• Up to six physiotherapy consultations (coaching sessions)

  • A training package for physiotherapists about self-management with PwPMS

Further details of the intervention development are published separately [20].

We sought to evaluate the feasibility and acceptability of the intervention and trial procedures in a single-arm feasibility study with embedded process evaluation [21]. The study was due to open to recruitment in April 2020, 1 month into the first UK wide lockdown during the COVID-19 2020–2021 pandemic [22].

Original feasibility study protocol (pre-COVID-19 pandemic)

The study had ethical approval (Wales REC 6, reference 19/WA/0195) and sought R&D approval from three NHS Health Boards in Wales to recruit 21 participants via three recruitment routes, namely (1) a MS research database hosted in the NHS; (2) referral from NHS outpatient physiotherapy services; (3) self-referral from within Health Boards. Recruitment routes 1 and 3 required the potential participant to register their interest in the study via the LEAP-MS website, self-complete an online consent form, initial eligibility screen and baseline self-completion measures. For participants recruited via route 2 in physiotherapy outpatient clinics, written informed consent, eligibility assessment and baseline measures would be undertaken at the clinic in person. In all cases, consent and eligibility would be reconfirmed at the initial home-based (face-face) coaching session by a physiotherapist, who had received tailored intervention and study procedure training. Eligible patients had either primary or secondary progressive multiple sclerosis (as defined by the Lublin classification) [23], were aged 18 or over and had an Expanded Disability Status Scale (EDSS) score [24] between six (able to walk 100 m with an aid) and eight (restricted to bed, chair or wheelchair but may be out of bed much of the day). Participants had capacity to consent to study participation on their own behalf and had access to mobile, wireless or wired internet connection at home. Any individuals with relapsing-remitting or non-progressive MS, were unable to understand written and spoken English, or were pregnant or planning a pregnancy were excluded.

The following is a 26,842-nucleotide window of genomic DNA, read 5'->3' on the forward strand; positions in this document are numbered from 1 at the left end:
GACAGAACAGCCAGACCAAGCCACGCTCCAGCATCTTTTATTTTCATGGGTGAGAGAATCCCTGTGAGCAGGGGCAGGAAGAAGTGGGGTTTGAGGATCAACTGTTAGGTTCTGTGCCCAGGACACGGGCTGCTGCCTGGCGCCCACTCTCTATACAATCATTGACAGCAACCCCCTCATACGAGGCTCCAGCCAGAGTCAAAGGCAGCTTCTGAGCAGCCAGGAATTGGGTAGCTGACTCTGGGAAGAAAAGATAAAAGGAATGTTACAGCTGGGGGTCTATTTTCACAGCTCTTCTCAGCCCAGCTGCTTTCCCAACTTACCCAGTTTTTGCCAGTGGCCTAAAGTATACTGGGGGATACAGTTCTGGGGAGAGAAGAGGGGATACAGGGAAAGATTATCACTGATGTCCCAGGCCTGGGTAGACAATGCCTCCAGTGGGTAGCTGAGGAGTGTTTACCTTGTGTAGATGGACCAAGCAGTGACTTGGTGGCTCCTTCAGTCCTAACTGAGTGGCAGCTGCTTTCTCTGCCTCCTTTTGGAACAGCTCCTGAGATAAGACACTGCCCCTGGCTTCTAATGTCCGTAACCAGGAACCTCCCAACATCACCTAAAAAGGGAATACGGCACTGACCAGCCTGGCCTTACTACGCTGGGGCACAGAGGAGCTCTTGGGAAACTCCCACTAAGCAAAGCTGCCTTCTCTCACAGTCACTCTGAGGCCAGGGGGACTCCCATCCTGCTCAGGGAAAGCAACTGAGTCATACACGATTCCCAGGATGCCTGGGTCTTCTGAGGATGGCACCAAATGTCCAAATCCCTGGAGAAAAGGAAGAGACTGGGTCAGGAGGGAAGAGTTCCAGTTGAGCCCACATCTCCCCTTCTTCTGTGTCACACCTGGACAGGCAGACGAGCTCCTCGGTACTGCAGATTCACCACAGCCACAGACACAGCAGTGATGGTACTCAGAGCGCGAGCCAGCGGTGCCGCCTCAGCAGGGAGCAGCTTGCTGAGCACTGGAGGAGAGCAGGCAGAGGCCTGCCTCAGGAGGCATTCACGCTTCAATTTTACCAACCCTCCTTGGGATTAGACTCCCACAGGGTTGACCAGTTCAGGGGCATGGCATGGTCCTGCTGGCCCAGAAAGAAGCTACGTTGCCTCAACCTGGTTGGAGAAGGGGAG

Following the initial coaching session, the participants would have been given access to the online intervention for an initial 3-month period. During this period participants would be able to request up to five further home-based physiotherapy coaching sessions, after which the LEAP-MS platform without physiotherapy support would be available to participants for a further 3 months. Follow-up was scheduled for 3-months and 9-months post-baseline. The following outcome measures were to be self-completed by the participants and collected using the online study platform at baseline and both follow-up timepoints:

  • Modified form of the Fatigue Impact Scale (MFIS) [25] to assess fatigue in terms of physical, cognitive, and psychosocial functioning;

  • Multiple Sclerosis Impact Scale (MSIS-29) to measure the physical and psychological impact of MS from the patient’s perspective [26];

  • EQ-5D-5 L to provide an indication of health-related quality of life [27];